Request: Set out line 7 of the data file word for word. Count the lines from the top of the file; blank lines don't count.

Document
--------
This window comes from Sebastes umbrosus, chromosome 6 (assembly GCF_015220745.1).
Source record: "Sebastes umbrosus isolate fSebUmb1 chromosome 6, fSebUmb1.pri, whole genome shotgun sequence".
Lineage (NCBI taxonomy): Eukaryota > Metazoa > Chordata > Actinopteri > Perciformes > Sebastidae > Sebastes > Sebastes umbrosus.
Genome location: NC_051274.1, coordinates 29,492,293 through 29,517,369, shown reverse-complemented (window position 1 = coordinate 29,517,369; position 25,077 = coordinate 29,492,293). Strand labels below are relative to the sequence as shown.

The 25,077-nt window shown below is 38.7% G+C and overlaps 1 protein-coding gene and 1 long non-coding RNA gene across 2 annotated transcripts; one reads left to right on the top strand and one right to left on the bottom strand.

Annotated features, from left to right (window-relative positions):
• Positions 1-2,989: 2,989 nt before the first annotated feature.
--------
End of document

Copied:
• Positions 1-2,989: 2,989 nt before the first annotated feature.